Incredibly easy. Anyone could do it (couldn't they?). Then think is copper hard enough? The problems only get worse. This is a classic example of arkies sinking ever deeper into the mud like I suggested earlier.

I'm not talking about the purpose of the copper, just refuting your suggestion that it wouldn't be possible for Bronze Ageish peoples to make copper wire.

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zoser

Enormous volumes? Pray tell just how much volume would there be, even at a 3:2 ratio?

Are you seriously trying to claim that a 9 cm material loss for a 6 cm deep hole is sustainable for ancient people? it would be economically crippling and they had no means to industrialise copper production on that scale.

Just look at the number of walls. Check out Cuzco, Koricancha, Ollyantaytambo, Sacsayhuaman, Tiwanaku and Puma Punku. Where were the enormous copper mines capable of providing such an enormous mountain of material?

Edited by zoser

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zoser

I'm not talking about the purpose of the copper, just refuting your suggestion that it wouldn't be possible for Bronze Ageish peoples to make copper wire.

Proof is everything. Also provide proof please that copper wire can cut granite. Then provide evidence that it can be done with an acceptable material loss.

See you in 7 weeks.

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Sir Wearer of Hats

I don't need to prove that as I'm not suggesting it can. I'm suggesting it's easy to make copper wire.

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S2F

Are you seriously trying to claim that a 9 cm material loss for a 6 cm deep hole is sustainable for ancient people? it would be economically crippling and they had no means to industrialise copper production on that scale.

Just look at the number of walls. Check out Cuzco, Koricancha, Ollyantaytambo, Sacsayhuaman, Tiwanaku and Puma Punku. Where were the enormous copper mines capable of providing such an enormous mountain of material?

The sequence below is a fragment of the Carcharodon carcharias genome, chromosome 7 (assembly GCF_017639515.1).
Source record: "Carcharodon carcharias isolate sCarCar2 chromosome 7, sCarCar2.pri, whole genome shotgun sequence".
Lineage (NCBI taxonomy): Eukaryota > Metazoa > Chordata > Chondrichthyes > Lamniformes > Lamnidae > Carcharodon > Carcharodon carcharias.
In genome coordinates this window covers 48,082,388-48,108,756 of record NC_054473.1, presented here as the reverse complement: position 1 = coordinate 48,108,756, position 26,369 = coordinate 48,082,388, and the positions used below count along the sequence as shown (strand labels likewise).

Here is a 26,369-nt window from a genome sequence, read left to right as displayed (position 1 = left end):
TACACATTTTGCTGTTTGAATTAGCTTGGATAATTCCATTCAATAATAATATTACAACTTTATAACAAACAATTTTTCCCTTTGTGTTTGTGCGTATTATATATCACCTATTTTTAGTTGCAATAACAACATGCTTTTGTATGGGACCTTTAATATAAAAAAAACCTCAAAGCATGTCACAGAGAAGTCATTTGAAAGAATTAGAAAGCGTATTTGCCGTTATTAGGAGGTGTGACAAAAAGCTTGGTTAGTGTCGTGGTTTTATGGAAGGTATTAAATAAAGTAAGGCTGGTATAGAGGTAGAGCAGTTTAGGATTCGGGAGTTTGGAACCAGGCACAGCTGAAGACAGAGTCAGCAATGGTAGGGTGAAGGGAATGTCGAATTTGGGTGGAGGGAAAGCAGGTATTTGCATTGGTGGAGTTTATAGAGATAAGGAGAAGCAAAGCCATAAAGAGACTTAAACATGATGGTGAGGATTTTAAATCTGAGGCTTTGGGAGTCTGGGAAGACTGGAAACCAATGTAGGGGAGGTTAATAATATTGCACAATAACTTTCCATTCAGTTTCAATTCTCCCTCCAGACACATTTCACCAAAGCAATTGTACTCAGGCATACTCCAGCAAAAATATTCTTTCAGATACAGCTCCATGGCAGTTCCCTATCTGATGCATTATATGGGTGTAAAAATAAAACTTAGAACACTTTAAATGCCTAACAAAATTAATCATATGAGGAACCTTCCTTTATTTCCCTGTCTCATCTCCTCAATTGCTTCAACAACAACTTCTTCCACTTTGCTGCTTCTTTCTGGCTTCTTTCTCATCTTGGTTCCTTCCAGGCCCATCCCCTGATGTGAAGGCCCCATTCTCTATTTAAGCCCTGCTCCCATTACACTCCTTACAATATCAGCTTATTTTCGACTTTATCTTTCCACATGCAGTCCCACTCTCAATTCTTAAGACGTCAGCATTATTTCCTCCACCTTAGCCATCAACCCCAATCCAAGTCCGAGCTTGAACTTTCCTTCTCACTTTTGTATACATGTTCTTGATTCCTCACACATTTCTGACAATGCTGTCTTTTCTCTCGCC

In case you got lost somewhere along the way, I'm talking about the holes that were (yes) drilled using a copper tube/sand coring method. What is the cumulative length of all of the holes drilled? Even a 3:2 loss is the worst case scenario with untrained men and methods. The ancients could likely have done significantly better, possibly even 1:1. An 'enormous mountain of material'? You're taking the p***.

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zoser

I don't need to prove that as I'm not suggesting it can. I'm suggesting it's easy to make copper wire.

For us or the ancients?

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zoser

In case you got lost somewhere along the way, I'm talking about the holes that were (yes) drilled using a copper tube/sand coring method. What is the cumulative length of all of the holes drilled? Even a 3:2 loss is the worst case scenario with untrained men and methods. The ancients could likely have done significantly better, possibly even 1:1. An 'enormous mountain of material'? You're taking the p***.

No amount of skill and training is going to give reduced copper loss when drilling hard stone. Your argument doesn't hold.

Escape_From_Quicksand.jpg

Edited by zoser